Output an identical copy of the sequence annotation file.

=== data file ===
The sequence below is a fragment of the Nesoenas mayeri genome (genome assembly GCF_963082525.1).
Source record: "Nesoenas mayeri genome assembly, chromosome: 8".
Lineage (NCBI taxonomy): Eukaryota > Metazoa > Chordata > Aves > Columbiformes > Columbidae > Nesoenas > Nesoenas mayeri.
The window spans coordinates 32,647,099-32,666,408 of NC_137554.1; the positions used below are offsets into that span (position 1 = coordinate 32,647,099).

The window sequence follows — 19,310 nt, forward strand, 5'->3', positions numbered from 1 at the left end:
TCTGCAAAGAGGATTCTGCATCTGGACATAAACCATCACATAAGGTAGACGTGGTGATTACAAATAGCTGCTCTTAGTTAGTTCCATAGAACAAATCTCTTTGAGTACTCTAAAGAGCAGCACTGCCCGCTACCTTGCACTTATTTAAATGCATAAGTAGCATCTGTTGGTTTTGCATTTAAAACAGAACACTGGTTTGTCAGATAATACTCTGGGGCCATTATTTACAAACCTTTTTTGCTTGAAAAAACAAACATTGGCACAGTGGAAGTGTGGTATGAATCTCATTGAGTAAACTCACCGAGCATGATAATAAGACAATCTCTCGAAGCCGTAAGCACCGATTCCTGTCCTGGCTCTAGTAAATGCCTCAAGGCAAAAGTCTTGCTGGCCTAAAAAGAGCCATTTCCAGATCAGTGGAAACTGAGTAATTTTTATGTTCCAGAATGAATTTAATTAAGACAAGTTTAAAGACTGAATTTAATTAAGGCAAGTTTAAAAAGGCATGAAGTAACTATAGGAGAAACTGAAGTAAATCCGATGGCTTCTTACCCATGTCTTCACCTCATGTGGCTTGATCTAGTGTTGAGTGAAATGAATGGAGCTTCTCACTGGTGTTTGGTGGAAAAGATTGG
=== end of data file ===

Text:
The sequence below is a fragment of the Nesoenas mayeri genome (genome assembly GCF_963082525.1).
Source record: "Nesoenas mayeri genome assembly, chromosome: 8".
Lineage (NCBI taxonomy): Eukaryota > Metazoa > Chordata > Aves > Columbiformes > Columbidae > Nesoenas > Nesoenas mayeri.
The window spans coordinates 32,647,099-32,666,408 of NC_137554.1; the positions used below are offsets into that span (position 1 = coordinate 32,647,099).

The window sequence follows — 19,310 nt, forward strand, 5'->3', positions numbered from 1 at the left end:
TCTGCAAAGAGGATTCTGCATCTGGACATAAACCATCACATAAGGTAGACGTGGTGATTACAAATAGCTGCTCTTAGTTAGTTCCATAGAACAAATCTCTTTGAGTACTCTAAAGAGCAGCACTGCCCGCTACCTTGCACTTATTTAAATGCATAAGTAGCATCTGTTGGTTTTGCATTTAAAACAGAACACTGGTTTGTCAGATAATACTCTGGGGCCATTATTTACAAACCTTTTTTGCTTGAAAAAACAAACATTGGCACAGTGGAAGTGTGGTATGAATCTCATTGAGTAAACTCACCGAGCATGATAATAAGACAATCTCTCGAAGCCGTAAGCACCGATTCCTGTCCTGGCTCTAGTAAATGCCTCAAGGCAAAAGTCTTGCTGGCCTAAAAAGAGCCATTTCCAGATCAGTGGAAACTGAGTAATTTTTATGTTCCAGAATGAATTTAATTAAGACAAGTTTAAAGACTGAATTTAATTAAGGCAAGTTTAAAAAGGCATGAAGTAACTATAGGAGAAACTGAAGTAAATCCGATGGCTTCTTACCCATGTCTTCACCTCATGTGGCTTGATCTAGTGTTGAGTGAAATGAATGGAGCTTCTCACTGGTGTTTGGTGGAAAAGATTGG